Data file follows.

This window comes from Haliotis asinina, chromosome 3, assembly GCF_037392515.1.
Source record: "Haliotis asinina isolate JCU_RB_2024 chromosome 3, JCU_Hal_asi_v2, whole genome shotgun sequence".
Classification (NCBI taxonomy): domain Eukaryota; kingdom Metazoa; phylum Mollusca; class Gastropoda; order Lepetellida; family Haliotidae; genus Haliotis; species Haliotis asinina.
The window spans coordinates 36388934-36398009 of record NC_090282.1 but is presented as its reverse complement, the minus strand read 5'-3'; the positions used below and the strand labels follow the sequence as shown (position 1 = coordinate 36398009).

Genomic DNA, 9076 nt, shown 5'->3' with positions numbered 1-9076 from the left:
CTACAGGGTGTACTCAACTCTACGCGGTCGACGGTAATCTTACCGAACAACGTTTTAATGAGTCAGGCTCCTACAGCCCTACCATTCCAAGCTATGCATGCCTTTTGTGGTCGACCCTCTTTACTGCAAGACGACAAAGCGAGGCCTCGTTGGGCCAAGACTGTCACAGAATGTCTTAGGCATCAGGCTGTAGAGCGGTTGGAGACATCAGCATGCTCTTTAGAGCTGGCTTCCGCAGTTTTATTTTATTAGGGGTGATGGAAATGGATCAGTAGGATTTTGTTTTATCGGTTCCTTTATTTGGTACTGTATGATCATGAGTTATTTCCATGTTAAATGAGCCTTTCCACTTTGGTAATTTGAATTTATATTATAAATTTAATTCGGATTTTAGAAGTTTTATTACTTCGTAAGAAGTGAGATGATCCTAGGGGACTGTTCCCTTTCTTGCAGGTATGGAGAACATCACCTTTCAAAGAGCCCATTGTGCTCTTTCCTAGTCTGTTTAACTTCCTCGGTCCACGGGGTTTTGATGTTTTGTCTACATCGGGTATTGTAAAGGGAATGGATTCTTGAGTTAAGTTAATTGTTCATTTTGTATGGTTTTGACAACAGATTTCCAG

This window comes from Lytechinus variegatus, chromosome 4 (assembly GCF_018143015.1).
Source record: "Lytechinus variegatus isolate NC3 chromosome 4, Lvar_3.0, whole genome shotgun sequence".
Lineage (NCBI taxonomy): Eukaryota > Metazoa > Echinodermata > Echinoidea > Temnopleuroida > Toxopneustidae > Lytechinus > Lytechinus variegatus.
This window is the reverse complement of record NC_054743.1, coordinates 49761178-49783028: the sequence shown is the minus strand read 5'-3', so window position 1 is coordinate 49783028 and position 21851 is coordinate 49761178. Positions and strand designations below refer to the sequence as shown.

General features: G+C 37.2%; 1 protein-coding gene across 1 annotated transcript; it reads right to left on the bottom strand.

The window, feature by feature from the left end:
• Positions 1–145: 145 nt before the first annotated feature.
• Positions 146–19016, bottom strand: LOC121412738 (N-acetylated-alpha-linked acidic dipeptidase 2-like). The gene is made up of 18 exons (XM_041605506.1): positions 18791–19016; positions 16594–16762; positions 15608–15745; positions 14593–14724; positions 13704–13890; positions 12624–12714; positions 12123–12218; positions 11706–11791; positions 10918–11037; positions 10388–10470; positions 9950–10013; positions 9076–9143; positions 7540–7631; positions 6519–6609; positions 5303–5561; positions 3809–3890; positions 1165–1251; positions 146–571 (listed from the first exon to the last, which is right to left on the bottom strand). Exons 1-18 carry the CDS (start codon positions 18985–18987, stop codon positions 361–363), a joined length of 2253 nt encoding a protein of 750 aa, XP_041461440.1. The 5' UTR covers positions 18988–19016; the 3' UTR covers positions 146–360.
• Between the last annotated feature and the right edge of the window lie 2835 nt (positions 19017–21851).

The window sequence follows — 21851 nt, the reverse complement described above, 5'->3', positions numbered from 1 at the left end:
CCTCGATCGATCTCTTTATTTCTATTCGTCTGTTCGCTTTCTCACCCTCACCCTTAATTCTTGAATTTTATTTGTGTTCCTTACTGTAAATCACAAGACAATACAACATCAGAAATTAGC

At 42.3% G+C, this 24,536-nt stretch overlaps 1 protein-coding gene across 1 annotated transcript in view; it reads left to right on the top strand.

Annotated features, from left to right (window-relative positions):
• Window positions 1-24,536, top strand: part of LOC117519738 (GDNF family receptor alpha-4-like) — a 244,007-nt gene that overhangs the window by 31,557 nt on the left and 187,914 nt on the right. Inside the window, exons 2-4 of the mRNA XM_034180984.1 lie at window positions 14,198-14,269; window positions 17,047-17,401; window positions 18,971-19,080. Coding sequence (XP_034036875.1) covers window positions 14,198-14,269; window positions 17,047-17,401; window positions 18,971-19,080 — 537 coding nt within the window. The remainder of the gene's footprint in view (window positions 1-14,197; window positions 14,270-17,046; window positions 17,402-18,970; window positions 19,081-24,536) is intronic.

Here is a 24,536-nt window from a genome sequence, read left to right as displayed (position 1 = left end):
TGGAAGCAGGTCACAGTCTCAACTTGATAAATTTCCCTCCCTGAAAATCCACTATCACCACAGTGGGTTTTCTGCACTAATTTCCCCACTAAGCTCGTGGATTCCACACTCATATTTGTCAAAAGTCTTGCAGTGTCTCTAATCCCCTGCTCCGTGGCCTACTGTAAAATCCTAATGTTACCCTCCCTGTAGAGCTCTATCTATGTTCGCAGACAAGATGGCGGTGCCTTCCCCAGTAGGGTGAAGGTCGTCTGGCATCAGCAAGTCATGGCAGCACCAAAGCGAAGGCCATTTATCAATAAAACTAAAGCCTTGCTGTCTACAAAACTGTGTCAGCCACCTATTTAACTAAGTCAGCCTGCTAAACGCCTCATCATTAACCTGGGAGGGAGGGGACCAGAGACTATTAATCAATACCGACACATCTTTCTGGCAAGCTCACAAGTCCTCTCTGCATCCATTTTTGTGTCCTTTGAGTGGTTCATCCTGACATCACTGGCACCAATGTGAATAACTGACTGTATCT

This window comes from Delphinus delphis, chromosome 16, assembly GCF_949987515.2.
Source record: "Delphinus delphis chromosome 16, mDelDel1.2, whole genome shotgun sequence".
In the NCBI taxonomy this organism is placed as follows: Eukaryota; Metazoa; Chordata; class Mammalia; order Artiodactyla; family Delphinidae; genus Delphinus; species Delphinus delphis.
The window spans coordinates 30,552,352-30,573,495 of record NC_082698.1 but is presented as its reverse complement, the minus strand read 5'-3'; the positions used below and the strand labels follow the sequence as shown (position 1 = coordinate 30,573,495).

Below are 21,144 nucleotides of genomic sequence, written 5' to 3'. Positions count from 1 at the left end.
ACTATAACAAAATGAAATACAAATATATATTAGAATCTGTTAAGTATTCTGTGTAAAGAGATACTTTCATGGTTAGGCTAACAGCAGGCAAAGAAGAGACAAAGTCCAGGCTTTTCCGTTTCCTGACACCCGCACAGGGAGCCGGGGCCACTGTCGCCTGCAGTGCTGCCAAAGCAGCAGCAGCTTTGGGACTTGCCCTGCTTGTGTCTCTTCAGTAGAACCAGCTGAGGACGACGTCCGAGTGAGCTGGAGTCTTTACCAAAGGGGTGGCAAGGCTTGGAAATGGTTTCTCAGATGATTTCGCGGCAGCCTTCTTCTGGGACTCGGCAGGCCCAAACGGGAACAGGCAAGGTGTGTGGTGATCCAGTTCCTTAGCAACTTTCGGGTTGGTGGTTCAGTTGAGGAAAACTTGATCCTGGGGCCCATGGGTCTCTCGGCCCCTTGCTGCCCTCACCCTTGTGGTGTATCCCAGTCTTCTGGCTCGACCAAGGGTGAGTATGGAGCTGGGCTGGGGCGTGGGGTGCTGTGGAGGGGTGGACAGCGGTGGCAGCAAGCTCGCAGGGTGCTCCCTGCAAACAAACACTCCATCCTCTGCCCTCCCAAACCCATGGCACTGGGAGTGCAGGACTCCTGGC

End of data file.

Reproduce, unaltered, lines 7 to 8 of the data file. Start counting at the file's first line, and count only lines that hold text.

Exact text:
This window comes from Lytechinus variegatus, chromosome 4 (assembly GCF_018143015.1).
Source record: "Lytechinus variegatus isolate NC3 chromosome 4, Lvar_3.0, whole genome shotgun sequence".